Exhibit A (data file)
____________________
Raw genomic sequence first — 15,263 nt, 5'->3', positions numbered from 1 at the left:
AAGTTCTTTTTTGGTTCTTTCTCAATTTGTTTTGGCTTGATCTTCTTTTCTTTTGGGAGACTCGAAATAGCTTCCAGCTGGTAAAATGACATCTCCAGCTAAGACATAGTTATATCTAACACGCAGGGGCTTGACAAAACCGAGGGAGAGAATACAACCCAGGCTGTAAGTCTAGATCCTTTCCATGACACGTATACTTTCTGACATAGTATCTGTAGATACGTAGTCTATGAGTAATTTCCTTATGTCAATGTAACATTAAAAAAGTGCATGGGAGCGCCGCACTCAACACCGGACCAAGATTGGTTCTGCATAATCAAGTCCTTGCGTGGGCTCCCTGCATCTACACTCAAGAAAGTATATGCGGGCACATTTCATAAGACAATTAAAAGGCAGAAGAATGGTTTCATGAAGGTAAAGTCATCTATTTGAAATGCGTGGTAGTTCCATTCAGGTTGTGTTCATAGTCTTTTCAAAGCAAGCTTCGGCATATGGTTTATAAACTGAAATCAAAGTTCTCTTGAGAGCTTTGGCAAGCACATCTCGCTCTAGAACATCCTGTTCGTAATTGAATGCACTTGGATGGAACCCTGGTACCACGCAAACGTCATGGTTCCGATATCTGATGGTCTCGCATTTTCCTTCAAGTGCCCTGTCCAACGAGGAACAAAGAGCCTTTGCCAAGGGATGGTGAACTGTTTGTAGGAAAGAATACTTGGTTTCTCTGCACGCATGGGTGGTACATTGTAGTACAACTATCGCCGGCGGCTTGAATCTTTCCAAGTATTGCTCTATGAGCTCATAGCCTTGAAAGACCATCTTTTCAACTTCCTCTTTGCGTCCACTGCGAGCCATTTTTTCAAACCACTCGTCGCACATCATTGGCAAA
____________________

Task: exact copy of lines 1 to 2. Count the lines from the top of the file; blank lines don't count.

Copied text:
Raw genomic sequence first — 15,263 nt, 5'->3', positions numbered from 1 at the left:
AAGTTCTTTTTTGGTTCTTTCTCAATTTGTTTTGGCTTGATCTTCTTTTCTTTTGGGAGACTCGAAATAGCTTCCAGCTGGTAAAATGACATCTCCAGCTAAGACATAGTTATATCTAACACGCAGGGGCTTGACAAAACCGAGGGAGAGAATACAACCCAGGCTGTAAGTCTAGATCCTTTCCATGACACGTATACTTTCTGACATAGTATCTGTAGATACGTAGTCTATGAGTAATTTCCTTATGTCAATGTAACATTAAAAAAGTGCATGGGAGCGCCGCACTCAACACCGGACCAAGATTGGTTCTGCATAATCAAGTCCTTGCGTGGGCTCCCTGCATCTACACTCAAGAAAGTATATGCGGGCACATTTCATAAGACAATTAAAAGGCAGAAGAATGGTTTCATGAAGGTAAAGTCATCTATTTGAAATGCGTGGTAGTTCCATTCAGGTTGTGTTCATAGTCTTTTCAAAGCAAGCTTCGGCATATGGTTTATAAACTGAAATCAAAGTTCTCTTGAGAGCTTTGGCAAGCACATCTCGCTCTAGAACATCCTGTTCGTAATTGAATGCACTTGGATGGAACCCTGGTACCACGCAAACGTCATGGTTCCGATATCTGATGGTCTCGCATTTTCCTTCAAGTGCCCTGTCCAACGAGGAACAAAGAGCCTTTGCCAAGGGATGGTGAACTGTTTGTAGGAAAGAATACTTGGTTTCTCTGCACGCATGGGTGGTACATTGTAGTACAACTATCGCCGGCGGCTTGAATCTTTCCAAGTATTGCTCTATGAGCTCATAGCCTTGAAAGACCATCTTTTCAACTTCCTCTTTGCGTCCACTGCGAGCCATTTTTTCAAACCACTCGTCGCACATCATTGGCAAA